1. Debby Short

    Debby Short Registered User

    May 29, 2008
    38
    Near Heathrow Airport
    Hi I have just joined and thought I would introduce myself - my mum, who is only 65, was diagnosed with alzhimers only 2 and a half years ago - in the early stages I hear you say - but we have just been told she is in he last stages. It has attacked her so quickly, my parents have not had time to take about alzhimers and what was going to happen.

    My parents live a 2 hour drive from me and my dad is my mum's full time carer. He has done so well looking after her, but things have just got to a point where he cannot cope anymore. She seems to be getting worse by the day. She has recently been in hospital to have her medication monitored, but dad was told there was nothing more they could do.

    she is so violent, he has just been told that she even has to stop going to the Day Centre. Yesterday the final crunch came and my dad was told mum should go into a nursing home.

    They arranged it and he took her (he was all alone), however, he called me last night he could not leave her there, he said the place was horried, he cried the whole time they were there and in the end took her back home.

    Today the mum's social worker is visiting............

    My dad feels that he is letting my mum down (he always promised he wouldn't put her in a home). He told me he didn't know how he would cope without her - they have been married 47 years this august.

    Has anyone else out there heard of Alzhimers attacking so quickly.

    Sorry to have rambled, but I really need to get to talk to someone about this I hope I have done this in the right place.

    Debby Short
     
  2. Amy

    Amy Registered User

    Jan 4, 2006
    3,453
    Hiya Debby,
    Welcome to TP.
    You and dad have had so little time to adjust to mum's illness...and yesterday must have been so awful for your poor dad.

    My mum had to go into a NH for the last 18 months of her life...my dad too felt guilty....I think you can help ease that guilt by taking some of the responsibility for it....a family decision that it is best for both mum and dad. I think as well dad has to see that the most loving thing for him to do is to care for mum in a NH if it is too much at home. I think it is too easy to buy into the idea that placing a loved one in a NH is letting them down....sometimes it is the best possible place they can be.....the care that they require is just too much for one person to provide.

    Sorry cant help with your question about rapid deterioration.
    Love Helen
     
  3. Grannie G

    Grannie G Volunteer Moderator

    Apr 3, 2006
    68,642
    Kent
    Hello Debby

    You are in exactly the right place.

    I am so sorry about your mother`s rapid decline and fully understand your father`s reluctance to leave her in the nursing home.

    There are many sons and daughters of those with younger onset Alzheimers on Talking Point [TP] in addition to husbands and wives. And there have been many rapid declines, particularly among the younger sufferers.

    My husband is 75 and currently on an assessment ward. It is dreadful leaving him there. He doesn`t understand why he is there and feels abandoned.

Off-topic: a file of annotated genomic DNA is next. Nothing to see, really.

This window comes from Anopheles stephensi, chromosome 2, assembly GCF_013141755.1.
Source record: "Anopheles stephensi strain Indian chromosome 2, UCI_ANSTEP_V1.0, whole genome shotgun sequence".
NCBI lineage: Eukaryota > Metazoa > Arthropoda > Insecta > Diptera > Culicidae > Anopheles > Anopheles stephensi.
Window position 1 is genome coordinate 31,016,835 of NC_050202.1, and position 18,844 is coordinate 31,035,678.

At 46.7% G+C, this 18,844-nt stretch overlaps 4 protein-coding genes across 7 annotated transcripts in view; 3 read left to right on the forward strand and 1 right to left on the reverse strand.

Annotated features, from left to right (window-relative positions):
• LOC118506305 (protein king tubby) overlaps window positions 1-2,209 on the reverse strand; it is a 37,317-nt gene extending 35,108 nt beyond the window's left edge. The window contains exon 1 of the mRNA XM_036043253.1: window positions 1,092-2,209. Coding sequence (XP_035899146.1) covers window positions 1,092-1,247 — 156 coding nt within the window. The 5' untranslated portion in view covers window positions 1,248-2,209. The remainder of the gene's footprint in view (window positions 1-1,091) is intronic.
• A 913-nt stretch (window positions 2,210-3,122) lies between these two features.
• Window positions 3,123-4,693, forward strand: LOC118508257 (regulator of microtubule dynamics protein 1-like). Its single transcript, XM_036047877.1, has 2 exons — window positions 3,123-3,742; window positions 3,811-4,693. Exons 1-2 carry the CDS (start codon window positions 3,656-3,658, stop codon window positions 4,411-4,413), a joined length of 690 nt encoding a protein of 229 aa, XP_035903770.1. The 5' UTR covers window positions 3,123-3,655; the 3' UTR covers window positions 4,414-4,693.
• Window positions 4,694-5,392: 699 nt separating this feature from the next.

But there is hope he will come home eventually as he only had one episode of violence. It was very frightening and I understand how your father must feel.

    It is so wrong there is no provision for younger people.

    You will be well supported here Debby. And if your father uses a computer, please encourage him to come to TP too. It will not solve the problems he has with your mother, but he will be among people who know and understand what he is experiencing.

    Take care xx
     
  4. Skye

    Skye Registered User

    Aug 29, 2006
    17,000
    SW Scotland
    Dear Debby, welcome to TP.

    I understand so well how your dad feels. My husband is in a NH, and I would so much like to bring him home. But I know it's not possible, his needs now are more than I can provide, hard though that is to admit.

    Your mum has declined very quickly. There are so many different forms of dementia, that really all our experiences are different. My husband had a very slow decline for seven years, then a sudden collapse. It's so hard to come to terms with.

    Your dad needs to discuss with the social worker what places are available in the area. It would help if you could be there too, or talk to her yourself later.

    It may be that there are not many places available for younger people with AD, that's sometimes the case. But if he has a choice, it would be good if you could visit some of the homes with him, and talk him through his reservations. Helen's right, it's much easier if it's not just him making the decision.

    I'm afraid the guilt is something we all live with, however much we know the placement is inevitable. But he shouldn't feel that he is breaking a promise. We all have our limitations, and if your dad has reached his, the kindest thing he can do is to hand over the 24 hour care to professionals, and enjoy visiting your mum, and perhaps taking her out for drives, etc.

    Good luck, it's a very difficult time, but many of us know what you are going through.

    Let us know how you get on,
     
  5. VIB35

    VIB35 Registered User

    Oct 15, 2007
    27
    Herts
    Hi Debby, I've sent you an personal email. My mother is 64 and has deteriorated incredibly quickly too. I have been told it is much more aggressive in younger people. VIB35
     

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